Friday, September 4, 2015


Story: Chris Sarracini
Art: Jeffrey "Chamba" Cruz, Hanzo Steinbach, Edwin Huang, Rob "Robaato" Porter, Long Vo
Colors: Jeffrey "Chamba" Cruz, Josh Perez, Espen Grundetjern, Rob "Robaato" Porter
Lettering: Marshall Dillon | Flats: Ludwig Olimba
Cover Art: Steve Mack w/Espen Grundetjern | UDON Chief: Erik Ko
Director of Publishing: Matt Moylan | Senior Editor: Ash Paulsen

UDON's first tie-in with the upcoming STREET FIGHTER V videogame is an original graphic novel released as a San Diego Comic-Con 2015 exclusive. UDON claims this book will not be rereleased elsewhere, but I wouldn't be surprised to see the story pop up somehow, in some other larger collection. In the meantime, however, since I was on a STREET FIGHTER binge over the summer of 2015, I opted to pick up the exclusive book and cover it here.

Apparently Capcom decided to bring back the long-dead Charlie Nash as a playable character in STREET FIGHTER V, leading to some consternation among fans. The guy had been killed off chronologically prior to the original STREET FIGHTER II, in the STREET FIGHTER ALPHA prequel series, and his death was a major part of the backstories of both Guile and Chun-Li. But with the character returning to life in the game's canon, that meant UDON would need to resurrect him as well for their ongoing stories. And, rather than regular STREET FIGHTER writer Ken Siu-Chong, this task fell to STREET FIGHTER ORIGINS: AKUMA scribe Chris Sarracini. Probably a good idea. As noted previously, Sarracini seems a much more adept writer than Siu-Chong, and a certain level of skill is required here to pull off Charlie's return.

Though in this case, the book doesn't dwell much on Charlie's return from the grave. We find him initially walking through an unnamed desert, where he's picked up by a nicely dressed man and woman in a helicopter. The woman goes over Charlie's service record with him, and we learn about his time in the U.S. armed forces, where he served in both the Marines and Air Force with honors, and was a leading figure in the country's quest to uncover Shadaloo. We see a few of Charlie's missions against the organization, during which he discovered both Psycho Power and Shadaloo's interest in cloning.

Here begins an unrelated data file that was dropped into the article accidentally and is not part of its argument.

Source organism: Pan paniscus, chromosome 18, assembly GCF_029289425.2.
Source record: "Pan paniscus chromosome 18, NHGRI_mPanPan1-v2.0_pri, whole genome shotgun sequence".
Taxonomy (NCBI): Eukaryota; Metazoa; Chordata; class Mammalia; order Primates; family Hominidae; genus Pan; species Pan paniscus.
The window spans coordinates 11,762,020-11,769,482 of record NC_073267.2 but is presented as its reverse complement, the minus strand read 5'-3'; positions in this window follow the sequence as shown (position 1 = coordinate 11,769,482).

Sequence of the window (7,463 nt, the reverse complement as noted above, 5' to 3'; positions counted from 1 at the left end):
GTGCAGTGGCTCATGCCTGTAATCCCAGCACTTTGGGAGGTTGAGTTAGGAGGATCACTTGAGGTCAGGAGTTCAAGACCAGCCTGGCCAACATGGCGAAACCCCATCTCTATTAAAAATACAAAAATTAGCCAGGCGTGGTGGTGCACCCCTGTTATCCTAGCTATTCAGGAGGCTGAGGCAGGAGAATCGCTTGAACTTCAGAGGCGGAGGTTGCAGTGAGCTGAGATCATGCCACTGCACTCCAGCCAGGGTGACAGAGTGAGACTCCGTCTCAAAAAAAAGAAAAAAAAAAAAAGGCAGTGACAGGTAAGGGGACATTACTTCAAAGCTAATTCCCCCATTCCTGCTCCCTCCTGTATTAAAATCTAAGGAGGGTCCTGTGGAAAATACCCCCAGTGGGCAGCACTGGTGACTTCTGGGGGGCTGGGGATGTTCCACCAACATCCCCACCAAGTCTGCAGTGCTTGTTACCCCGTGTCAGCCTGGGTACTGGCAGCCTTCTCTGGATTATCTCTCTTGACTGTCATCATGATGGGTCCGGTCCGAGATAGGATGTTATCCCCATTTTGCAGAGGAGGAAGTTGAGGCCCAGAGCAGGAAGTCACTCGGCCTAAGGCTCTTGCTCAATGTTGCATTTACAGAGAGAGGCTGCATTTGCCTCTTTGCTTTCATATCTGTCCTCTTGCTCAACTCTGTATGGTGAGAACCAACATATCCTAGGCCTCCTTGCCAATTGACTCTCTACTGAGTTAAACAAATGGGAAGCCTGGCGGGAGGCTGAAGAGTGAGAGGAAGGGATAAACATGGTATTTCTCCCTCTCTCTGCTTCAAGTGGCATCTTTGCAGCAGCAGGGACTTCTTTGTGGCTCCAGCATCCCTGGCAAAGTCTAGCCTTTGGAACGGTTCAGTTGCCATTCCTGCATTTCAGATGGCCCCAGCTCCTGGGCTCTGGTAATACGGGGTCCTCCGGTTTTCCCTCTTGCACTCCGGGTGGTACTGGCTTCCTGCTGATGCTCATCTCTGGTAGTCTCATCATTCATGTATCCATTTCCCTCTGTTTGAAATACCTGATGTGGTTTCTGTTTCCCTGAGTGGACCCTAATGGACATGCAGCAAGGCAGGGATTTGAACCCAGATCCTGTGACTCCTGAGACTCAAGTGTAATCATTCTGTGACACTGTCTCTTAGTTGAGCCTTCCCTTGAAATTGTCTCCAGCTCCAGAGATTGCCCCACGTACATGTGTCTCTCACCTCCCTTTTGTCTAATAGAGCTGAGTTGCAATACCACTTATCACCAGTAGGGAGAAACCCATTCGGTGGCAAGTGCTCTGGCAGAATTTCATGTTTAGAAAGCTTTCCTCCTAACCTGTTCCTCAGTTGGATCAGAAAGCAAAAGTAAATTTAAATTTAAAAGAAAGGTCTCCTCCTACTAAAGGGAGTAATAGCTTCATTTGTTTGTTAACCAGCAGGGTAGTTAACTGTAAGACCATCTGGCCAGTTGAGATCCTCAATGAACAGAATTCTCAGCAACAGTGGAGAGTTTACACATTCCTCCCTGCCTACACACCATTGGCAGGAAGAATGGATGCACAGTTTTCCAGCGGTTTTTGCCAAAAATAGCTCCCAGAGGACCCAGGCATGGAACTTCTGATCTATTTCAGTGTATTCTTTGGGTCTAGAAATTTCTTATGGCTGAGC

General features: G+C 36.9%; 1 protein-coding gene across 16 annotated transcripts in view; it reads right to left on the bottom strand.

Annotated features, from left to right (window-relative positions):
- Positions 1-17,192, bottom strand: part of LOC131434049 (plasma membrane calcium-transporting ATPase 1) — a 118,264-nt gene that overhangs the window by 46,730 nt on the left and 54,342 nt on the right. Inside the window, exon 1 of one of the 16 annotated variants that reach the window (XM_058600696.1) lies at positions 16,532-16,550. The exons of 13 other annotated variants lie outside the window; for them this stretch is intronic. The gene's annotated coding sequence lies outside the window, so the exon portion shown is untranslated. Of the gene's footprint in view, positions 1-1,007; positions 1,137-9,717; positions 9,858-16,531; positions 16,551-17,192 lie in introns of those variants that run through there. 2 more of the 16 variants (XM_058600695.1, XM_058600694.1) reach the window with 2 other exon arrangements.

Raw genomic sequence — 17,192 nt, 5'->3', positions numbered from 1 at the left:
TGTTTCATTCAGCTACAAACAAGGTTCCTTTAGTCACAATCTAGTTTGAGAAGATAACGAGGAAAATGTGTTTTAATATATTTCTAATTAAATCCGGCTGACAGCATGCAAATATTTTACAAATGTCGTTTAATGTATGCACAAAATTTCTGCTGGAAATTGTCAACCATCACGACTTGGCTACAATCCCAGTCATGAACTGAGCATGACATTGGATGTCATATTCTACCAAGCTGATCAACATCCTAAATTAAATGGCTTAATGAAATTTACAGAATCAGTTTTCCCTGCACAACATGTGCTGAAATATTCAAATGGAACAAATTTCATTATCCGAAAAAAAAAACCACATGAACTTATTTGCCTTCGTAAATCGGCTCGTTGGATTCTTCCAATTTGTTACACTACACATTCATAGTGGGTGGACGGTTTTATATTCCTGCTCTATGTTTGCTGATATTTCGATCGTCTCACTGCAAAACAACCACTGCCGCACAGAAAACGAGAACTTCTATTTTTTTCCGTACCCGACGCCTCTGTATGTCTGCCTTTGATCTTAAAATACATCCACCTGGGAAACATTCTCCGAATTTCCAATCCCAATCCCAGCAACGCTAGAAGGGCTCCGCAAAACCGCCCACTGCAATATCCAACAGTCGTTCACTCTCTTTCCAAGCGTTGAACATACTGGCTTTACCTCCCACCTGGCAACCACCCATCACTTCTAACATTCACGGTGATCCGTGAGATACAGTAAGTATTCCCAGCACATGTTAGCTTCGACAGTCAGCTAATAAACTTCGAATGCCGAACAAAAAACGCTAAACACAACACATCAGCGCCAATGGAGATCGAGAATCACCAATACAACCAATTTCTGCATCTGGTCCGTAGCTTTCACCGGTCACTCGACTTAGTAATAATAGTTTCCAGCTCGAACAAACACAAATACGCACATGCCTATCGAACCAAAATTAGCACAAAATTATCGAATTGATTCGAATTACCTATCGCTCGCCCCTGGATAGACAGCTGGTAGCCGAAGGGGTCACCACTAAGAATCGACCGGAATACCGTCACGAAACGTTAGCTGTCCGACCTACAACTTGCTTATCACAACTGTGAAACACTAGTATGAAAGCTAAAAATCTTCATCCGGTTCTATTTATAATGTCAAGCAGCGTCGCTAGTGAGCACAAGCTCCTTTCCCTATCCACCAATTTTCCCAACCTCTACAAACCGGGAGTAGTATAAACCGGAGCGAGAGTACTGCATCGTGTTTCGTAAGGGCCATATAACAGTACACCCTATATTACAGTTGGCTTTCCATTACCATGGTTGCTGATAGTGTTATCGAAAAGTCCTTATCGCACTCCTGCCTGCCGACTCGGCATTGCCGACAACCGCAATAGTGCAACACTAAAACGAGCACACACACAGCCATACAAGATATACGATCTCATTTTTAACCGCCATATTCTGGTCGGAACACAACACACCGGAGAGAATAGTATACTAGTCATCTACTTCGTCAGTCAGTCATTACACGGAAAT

But finally, after a number of successful missions against Shadaloo, Charlie's luck ran out and he was captured by M. Bison, who used Psycho Power to brainwash him into "Agent Shadow". At this point the book intersects nicely with UDON's original STREET FIGHTER series from several years back, as we relive Charlie's fight with Guile and Chun-Li and his apparent death in conflict with Bison.

I have to admit, I'm regaining some faith in UDON at this point. Just last week (though the post was written a month or so prior this one) I opined that they were spinning too many plates; starting too many stories. But it's becoming clear with CHARLIE NASH that there is some sort of plan in place. When the story continues after Charlie's "demise", we're told that his body was found, preserved by Psycho Power, in the ocean by the Secret Society, and that the entire scenario with the desert and the chopper has been a virtual reality world used by the Society to make "first contact" with him. Charlie willingly agrees to serve the apparently benevolent Society, and the book closes with Charlie's body under observation by Gill.

Thus, CHARLIE NASH furthers UDON's recent offerings, tying Charlie's resurrection in with SUPER STREET FIGHTER's storylines while also relating it to some of the publisher's earliest STREET FIGHTER tales as well (Charlie's death, remember, occurred in STREET FIGHTER's very first story arc in 2004). It seems all this stuff really is going somewhere, presumably leading toward an adaptation of STREET FIGHTER V, so I have renewed hope UDON will be able to tie up all their various plots.

But, while I enjoyed the story and continuity in CHARLIE NASH, I have to mention the uneven artwork as well. Once again, Jeffrey Cruz provides the majority of the work, and I still don't like his style. His illustrations carry no weight, due to the complete absence of black, and while I generally find his character work fine, I just can't get past this deficiency.

The remaining work in the book ranges from fantastic to incredibly ametaurish. I used to associate UDON with fantastic art and coloring above all else, but everything since STREET FIGHTER IV has been far below their established standards. I'd love to see the art quality pick up because, while I enjoy these stories to an extent, they aren't really strong enough to stand with the recent sub-par artwork.

And that's it for the Summer of STREET FIGHTER. I've covered all UDON's SF comics to date. I'll check in with whatever comes next, and certainly write a bit about it here, but for now we're done.

That said, we have one more UDON/Capcom videogame offering to look at next week, before moving on entirely.

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